Here’s an experiment I suggest you conduct. Take two spoons that are almost identical except for one major attribute such as weight. I choose weight rather than color, because it’s among one of the most important spoon attributes affecting sink speed and vibration. Use either the light one or the heavy one until you get a looker that won’t bite. Quickly follow up with the alternate weight to see if weight alone is enough to trigger a different reaction. Invariably one weight triggers better than another.
When choosing a spoon for the conditions, lighter spoons tend to be best suited for shallower water—less than about 8 to 10 feet. But in deeper water a lighter spoon also spends more time flashing as it’s dropped and on any subsequent lift-fall once it’s positioned in deeper water. At times the slower fall and increased flash draws more fish and may also trigger more fish.
Especially in clearer water, fish can see a spoon from a long way off. If a fish comes in and is unwilling to strike, quickly switch to the alternative size spoon. It’s remarkable how often switching from one to the other elicits an immediate strike.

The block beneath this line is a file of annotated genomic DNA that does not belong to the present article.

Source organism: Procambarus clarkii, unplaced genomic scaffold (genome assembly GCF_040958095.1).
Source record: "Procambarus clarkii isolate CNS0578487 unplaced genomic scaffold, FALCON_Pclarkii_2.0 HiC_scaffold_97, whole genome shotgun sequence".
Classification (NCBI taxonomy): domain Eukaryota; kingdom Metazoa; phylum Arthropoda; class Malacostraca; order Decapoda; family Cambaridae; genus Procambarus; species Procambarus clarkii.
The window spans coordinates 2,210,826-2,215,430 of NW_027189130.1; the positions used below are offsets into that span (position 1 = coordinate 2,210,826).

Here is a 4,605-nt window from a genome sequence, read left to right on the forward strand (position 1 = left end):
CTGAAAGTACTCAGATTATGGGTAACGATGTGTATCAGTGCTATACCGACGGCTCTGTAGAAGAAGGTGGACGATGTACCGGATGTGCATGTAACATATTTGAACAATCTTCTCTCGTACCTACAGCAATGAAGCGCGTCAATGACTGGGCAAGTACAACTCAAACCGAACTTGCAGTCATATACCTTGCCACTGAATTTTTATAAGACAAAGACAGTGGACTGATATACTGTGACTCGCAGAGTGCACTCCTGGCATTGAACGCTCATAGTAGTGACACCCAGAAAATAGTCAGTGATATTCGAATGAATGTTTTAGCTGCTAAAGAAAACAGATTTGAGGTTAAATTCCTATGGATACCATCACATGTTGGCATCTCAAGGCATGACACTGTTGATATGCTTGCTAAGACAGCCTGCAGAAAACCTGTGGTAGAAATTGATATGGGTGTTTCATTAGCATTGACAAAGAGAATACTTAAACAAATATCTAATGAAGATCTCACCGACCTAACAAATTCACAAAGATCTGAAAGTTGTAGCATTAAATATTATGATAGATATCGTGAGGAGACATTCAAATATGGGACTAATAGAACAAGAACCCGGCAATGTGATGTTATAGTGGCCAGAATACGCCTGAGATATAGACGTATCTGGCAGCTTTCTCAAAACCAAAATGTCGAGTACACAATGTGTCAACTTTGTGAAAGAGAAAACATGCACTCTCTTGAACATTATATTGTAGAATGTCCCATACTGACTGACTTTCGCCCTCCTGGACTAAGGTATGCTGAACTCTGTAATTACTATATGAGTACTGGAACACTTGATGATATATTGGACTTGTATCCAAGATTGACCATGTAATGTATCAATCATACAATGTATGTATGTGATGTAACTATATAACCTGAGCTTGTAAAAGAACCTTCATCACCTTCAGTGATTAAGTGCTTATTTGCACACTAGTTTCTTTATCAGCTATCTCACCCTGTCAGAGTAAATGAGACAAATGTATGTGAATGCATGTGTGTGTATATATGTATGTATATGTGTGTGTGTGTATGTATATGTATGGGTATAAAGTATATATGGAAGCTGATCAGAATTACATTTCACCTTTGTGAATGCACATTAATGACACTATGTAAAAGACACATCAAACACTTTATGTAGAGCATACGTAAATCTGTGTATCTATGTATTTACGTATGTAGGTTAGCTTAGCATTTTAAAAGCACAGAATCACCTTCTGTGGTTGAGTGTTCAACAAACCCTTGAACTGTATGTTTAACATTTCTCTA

Tinkering offers another outlet for refined experimentation. Over the years I’ve caught countless fish on experimental contraptions ranging from the simple to the Frankenstein-like. The majority of these concoctions eventually are abandoned in spite of their ability to catch a few fish. Anything that encourages tangling, poor hook ups, or is damaged after only a few fish, gets put aside in favor of something more practically efficient.
Modifications To Consider
Change Hook Location—Many spoons have a fat end and a narrow end. Spoons fish differently based on where the line and hooks are attached. The difference is more pronounced on certain spoons than others. Apart for altering the spoons action it also influences hooking efficiency. My preference usually is to fish with the hook attached to the narrow end of the spoon.